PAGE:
First, full disclosure: Donald E. Westlake was one of my closest friends for over fifty years. Shortly after his death, I had the good fortune to play a role in Hard Case Crime's publication of Memory, a dark existential novel he wrote in the early 60s and shelved when his agent couldn't sell it. I read Memory in manuscript, days after he finished it, and I thought it was brilliant. My opinion hasn't changed.
Twenty years later, Don wrote The Comedy is Finished; he shelved this one when a Scorsese film came out with a theme that was too close to his. (I remember he acknowledged other problems as well. He was renowned as the ranking master of comic suspense, and he'd written a caper novel in which a Bob Hope-type comedian is kidnapped, so how can a reader expect anything but froth and laughs? But the book, while hardly humorless, is overall about as funny as a heart attack. So how do you promote something like that?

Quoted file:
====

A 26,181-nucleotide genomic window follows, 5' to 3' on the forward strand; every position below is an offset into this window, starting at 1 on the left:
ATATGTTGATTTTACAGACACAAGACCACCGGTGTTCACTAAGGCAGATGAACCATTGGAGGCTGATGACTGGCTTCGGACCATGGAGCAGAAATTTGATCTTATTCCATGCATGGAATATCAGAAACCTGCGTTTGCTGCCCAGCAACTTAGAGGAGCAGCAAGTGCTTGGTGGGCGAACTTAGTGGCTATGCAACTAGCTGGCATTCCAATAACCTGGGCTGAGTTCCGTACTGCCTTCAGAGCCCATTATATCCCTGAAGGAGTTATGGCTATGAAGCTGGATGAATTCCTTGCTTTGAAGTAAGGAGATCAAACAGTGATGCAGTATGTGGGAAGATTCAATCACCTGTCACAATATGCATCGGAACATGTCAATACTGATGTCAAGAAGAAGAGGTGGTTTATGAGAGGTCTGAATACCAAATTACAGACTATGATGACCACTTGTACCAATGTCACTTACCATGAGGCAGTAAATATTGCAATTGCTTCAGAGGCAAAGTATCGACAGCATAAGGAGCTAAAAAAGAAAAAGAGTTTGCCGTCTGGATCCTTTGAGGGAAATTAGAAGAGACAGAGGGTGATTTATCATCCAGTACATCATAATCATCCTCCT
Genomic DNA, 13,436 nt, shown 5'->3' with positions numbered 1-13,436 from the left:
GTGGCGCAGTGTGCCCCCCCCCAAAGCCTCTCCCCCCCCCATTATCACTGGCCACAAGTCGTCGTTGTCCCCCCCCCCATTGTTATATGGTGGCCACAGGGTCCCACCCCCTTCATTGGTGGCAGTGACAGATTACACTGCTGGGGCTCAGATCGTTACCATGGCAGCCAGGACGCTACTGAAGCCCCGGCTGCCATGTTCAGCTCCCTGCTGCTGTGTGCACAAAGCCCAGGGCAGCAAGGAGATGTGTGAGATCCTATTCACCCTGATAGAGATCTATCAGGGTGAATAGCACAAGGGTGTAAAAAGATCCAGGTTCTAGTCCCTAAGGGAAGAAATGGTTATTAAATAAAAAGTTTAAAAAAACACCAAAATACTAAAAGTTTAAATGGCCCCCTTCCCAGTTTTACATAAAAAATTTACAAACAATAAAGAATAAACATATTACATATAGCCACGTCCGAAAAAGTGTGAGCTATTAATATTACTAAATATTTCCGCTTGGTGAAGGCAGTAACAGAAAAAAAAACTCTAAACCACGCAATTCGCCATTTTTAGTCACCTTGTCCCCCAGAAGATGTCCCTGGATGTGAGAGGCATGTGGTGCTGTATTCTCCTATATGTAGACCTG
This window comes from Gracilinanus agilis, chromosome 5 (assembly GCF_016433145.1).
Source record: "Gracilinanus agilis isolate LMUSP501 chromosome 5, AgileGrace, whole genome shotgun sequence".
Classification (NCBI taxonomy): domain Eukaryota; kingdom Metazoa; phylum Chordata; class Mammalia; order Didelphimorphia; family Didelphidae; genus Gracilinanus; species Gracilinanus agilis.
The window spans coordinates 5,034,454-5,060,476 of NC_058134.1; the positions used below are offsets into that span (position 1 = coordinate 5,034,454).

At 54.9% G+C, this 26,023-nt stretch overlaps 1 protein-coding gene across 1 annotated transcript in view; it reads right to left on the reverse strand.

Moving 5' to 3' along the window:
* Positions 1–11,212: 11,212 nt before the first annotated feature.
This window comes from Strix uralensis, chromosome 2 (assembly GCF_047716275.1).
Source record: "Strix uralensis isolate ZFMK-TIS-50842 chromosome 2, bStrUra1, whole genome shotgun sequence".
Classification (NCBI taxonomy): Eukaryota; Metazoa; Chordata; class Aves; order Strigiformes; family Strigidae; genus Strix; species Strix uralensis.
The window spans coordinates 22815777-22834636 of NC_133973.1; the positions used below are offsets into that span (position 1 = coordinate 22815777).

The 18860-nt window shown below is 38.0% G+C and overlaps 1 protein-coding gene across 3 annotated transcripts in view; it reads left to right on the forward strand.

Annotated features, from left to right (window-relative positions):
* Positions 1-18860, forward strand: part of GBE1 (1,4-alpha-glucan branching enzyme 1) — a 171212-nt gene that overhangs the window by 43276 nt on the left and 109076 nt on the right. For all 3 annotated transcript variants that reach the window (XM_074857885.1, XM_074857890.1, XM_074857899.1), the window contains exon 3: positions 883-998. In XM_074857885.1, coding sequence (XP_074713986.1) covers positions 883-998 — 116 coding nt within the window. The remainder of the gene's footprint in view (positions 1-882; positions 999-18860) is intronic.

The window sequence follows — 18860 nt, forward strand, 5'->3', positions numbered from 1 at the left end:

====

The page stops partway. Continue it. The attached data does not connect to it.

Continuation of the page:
As I said, I read Memory back in the day. I didn't get to read The Comedy is Finished until Charles Ardai (more full disclosure: another friend, and a publisher of mine) rescued it from oblivion. And I'm hugely grateful for the chance to read it now. It's a wonderful look at a largely forgotten chapter in American history, contemporary when it was written, a perfect period piece now. I'm biased, we know that, but I enjoyed and admired the book hugely, and I'm pleased to commend it to your attention.